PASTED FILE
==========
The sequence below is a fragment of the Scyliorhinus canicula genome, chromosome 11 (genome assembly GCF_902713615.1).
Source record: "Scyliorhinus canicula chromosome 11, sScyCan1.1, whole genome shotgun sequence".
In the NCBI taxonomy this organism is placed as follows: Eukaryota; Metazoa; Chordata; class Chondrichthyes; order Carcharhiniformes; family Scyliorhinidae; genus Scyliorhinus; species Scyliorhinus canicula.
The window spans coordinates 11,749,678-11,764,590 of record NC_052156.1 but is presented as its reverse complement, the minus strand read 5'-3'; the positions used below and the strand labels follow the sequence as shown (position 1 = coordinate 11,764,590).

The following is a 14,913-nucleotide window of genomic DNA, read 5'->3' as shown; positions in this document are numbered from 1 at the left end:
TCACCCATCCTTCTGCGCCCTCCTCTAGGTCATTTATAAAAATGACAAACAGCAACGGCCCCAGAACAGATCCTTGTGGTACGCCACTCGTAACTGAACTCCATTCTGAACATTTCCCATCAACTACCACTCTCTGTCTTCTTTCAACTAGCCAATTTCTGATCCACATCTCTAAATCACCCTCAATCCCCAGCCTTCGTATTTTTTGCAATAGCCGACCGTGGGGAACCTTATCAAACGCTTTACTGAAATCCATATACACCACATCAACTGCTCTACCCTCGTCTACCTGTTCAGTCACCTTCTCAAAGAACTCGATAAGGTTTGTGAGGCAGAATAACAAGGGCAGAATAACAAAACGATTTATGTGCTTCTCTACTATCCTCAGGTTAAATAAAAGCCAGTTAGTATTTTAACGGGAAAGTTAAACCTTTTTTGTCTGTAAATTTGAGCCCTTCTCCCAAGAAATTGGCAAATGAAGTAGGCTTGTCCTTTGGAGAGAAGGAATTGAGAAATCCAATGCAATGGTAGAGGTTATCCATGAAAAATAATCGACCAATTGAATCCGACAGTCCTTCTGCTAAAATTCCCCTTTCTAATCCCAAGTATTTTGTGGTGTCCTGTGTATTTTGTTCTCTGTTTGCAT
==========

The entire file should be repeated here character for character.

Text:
The sequence below is a fragment of the Scyliorhinus canicula genome, chromosome 11 (genome assembly GCF_902713615.1).
Source record: "Scyliorhinus canicula chromosome 11, sScyCan1.1, whole genome shotgun sequence".
In the NCBI taxonomy this organism is placed as follows: Eukaryota; Metazoa; Chordata; class Chondrichthyes; order Carcharhiniformes; family Scyliorhinidae; genus Scyliorhinus; species Scyliorhinus canicula.
The window spans coordinates 11,749,678-11,764,590 of record NC_052156.1 but is presented as its reverse complement, the minus strand read 5'-3'; the positions used below and the strand labels follow the sequence as shown (position 1 = coordinate 11,764,590).

The following is a 14,913-nucleotide window of genomic DNA, read 5'->3' as shown; positions in this document are numbered from 1 at the left end:
TCACCCATCCTTCTGCGCCCTCCTCTAGGTCATTTATAAAAATGACAAACAGCAACGGCCCCAGAACAGATCCTTGTGGTACGCCACTCGTAACTGAACTCCATTCTGAACATTTCCCATCAACTACCACTCTCTGTCTTCTTTCAACTAGCCAATTTCTGATCCACATCTCTAAATCACCCTCAATCCCCAGCCTTCGTATTTTTTGCAATAGCCGACCGTGGGGAACCTTATCAAACGCTTTACTGAAATCCATATACACCACATCAACTGCTCTACCCTCGTCTACCTGTTCAGTCACCTTCTCAAAGAACTCGATAAGGTTTGTGAGGCAGAATAACAAGGGCAGAATAACAAAACGATTTATGTGCTTCTCTACTATCCTCAGGTTAAATAAAAGCCAGTTAGTATTTTAACGGGAAAGTTAAACCTTTTTTGTCTGTAAATTTGAGCCCTTCTCCCAAGAAATTGGCAAATGAAGTAGGCTTGTCCTTTGGAGAGAAGGAATTGAGAAATCCAATGCAATGGTAGAGGTTATCCATGAAAAATAATCGACCAATTGAATCCGACAGTCCTTCTGCTAAAATTCCCCTTTCTAATCCCAAGTATTTTGTGGTGTCCTGTGTATTTTGTTCTCTGTTTGCAT